Things You Didn’t Know About Your Toothbrush
Look for the ADA Seal
The ADA Seal of Acceptance is the gold standard for toothbrushes. That way you know that the bristles won’t fall out with normal use, the handle will stay strong and the toothbrush will help reduce your risk for cavities and gum disease.
The toothbrush is 5,000 years old–
In many different forms, that is. Ancient civilizations used a “chew stick,” a thin twig with a frayed end, to remove food from their teeth. Toothbrushes over time have evolved and were made from bone, wood or ivory handles and stiff bristles of hogs, boars or other animals. The modern nylon-bristled toothbrush we use today was invented in 1938.
There is not a “correct” order for brushing and flossing —
Brushing before flossing, flossing before brushing —it doesn’t matter to your teeth, as long as you do both.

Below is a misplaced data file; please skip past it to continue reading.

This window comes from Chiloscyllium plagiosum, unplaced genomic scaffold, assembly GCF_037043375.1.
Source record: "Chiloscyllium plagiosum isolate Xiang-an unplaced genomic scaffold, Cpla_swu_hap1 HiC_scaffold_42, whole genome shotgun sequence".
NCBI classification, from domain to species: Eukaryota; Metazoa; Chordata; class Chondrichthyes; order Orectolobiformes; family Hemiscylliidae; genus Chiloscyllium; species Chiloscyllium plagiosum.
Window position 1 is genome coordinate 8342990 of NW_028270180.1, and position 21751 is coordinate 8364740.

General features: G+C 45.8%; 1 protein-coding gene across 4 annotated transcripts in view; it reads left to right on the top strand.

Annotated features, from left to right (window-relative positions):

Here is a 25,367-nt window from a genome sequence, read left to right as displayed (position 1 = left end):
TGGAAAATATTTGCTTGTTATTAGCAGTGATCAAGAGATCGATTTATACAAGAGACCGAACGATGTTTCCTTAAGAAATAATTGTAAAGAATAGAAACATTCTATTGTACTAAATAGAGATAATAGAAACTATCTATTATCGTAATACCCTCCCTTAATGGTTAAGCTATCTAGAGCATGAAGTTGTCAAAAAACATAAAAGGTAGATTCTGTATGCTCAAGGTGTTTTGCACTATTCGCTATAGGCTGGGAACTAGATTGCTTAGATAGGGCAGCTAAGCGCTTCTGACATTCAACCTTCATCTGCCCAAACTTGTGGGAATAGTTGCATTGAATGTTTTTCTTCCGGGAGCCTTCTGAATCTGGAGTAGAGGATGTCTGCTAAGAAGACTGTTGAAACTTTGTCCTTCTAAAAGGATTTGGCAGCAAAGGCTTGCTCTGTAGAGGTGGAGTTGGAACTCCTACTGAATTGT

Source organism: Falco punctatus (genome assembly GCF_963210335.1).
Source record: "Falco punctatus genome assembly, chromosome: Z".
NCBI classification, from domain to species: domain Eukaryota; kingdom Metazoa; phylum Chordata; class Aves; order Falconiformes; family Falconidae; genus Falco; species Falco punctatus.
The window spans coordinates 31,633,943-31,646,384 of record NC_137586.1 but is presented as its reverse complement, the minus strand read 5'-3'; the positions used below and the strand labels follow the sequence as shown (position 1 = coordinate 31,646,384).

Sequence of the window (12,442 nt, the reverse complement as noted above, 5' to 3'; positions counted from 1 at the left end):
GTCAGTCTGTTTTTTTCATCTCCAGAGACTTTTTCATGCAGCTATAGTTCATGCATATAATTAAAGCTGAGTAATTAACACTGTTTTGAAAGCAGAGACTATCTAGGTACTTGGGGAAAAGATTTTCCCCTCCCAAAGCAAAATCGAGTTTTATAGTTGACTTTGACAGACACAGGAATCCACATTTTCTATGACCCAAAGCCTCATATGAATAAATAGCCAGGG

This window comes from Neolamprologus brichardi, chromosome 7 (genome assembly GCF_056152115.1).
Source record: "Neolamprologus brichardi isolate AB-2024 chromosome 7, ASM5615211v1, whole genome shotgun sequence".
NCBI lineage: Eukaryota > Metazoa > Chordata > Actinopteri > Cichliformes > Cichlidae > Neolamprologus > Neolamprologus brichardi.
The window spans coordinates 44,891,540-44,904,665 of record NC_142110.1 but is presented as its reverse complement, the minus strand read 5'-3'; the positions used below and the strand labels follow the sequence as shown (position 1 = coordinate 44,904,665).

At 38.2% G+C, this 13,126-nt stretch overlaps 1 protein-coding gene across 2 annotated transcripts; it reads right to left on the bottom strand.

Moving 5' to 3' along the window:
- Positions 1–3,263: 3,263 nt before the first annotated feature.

Lifespan of your toothbrush–
Replace your toothbrush every 3-4 months, sooner if the bristles are frayed. A worn toothbrush will not do as good of a job cleaning your teeth.
When it comes to choosing a brush, go soft–
Whether you use a manual or an electric toothbrush, chose a soft bristle brush head. Firm or even medium- strength bristles may cause damage to your gum tissue and enamel.
Sharing is caring, but not for toothbrushes–
Sharing a toothbrush can mean you’re also sharing germs and bacteria. This could be a concern if you have a cold or flu to spread, or if you have a condition that leaves your immune system compromised.